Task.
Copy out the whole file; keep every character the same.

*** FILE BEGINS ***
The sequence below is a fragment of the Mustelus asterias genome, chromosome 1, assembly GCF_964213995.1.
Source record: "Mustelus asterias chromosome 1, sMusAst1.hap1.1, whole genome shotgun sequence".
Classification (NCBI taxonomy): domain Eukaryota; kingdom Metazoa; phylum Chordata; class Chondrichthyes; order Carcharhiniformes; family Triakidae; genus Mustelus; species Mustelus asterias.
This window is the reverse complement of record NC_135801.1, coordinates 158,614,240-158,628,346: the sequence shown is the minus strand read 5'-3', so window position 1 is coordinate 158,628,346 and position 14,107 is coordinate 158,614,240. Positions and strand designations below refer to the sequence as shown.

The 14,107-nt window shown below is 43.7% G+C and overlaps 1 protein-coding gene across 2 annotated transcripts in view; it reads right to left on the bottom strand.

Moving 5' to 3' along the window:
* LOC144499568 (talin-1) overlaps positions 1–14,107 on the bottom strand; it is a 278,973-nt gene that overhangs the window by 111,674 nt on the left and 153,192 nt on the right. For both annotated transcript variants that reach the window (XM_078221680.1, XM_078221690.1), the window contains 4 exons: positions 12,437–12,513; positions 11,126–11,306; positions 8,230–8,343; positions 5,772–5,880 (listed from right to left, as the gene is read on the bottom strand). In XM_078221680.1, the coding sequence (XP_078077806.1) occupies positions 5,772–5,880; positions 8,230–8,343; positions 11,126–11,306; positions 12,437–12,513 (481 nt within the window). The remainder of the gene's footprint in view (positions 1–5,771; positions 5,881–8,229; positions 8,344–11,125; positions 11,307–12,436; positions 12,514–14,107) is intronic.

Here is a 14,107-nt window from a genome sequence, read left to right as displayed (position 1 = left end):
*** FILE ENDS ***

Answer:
The sequence below is a fragment of the Mustelus asterias genome, chromosome 1, assembly GCF_964213995.1.
Source record: "Mustelus asterias chromosome 1, sMusAst1.hap1.1, whole genome shotgun sequence".
Classification (NCBI taxonomy): domain Eukaryota; kingdom Metazoa; phylum Chordata; class Chondrichthyes; order Carcharhiniformes; family Triakidae; genus Mustelus; species Mustelus asterias.
This window is the reverse complement of record NC_135801.1, coordinates 158,614,240-158,628,346: the sequence shown is the minus strand read 5'-3', so window position 1 is coordinate 158,628,346 and position 14,107 is coordinate 158,614,240. Positions and strand designations below refer to the sequence as shown.

The 14,107-nt window shown below is 43.7% G+C and overlaps 1 protein-coding gene across 2 annotated transcripts in view; it reads right to left on the bottom strand.

Moving 5' to 3' along the window:
* LOC144499568 (talin-1) overlaps positions 1–14,107 on the bottom strand; it is a 278,973-nt gene that overhangs the window by 111,674 nt on the left and 153,192 nt on the right. For both annotated transcript variants that reach the window (XM_078221680.1, XM_078221690.1), the window contains 4 exons: positions 12,437–12,513; positions 11,126–11,306; positions 8,230–8,343; positions 5,772–5,880 (listed from right to left, as the gene is read on the bottom strand). In XM_078221680.1, the coding sequence (XP_078077806.1) occupies positions 5,772–5,880; positions 8,230–8,343; positions 11,126–11,306; positions 12,437–12,513 (481 nt within the window). The remainder of the gene's footprint in view (positions 1–5,771; positions 5,881–8,229; positions 8,344–11,125; positions 11,307–12,436; positions 12,514–14,107) is intronic.

Here is a 14,107-nt window from a genome sequence, read left to right as displayed (position 1 = left end):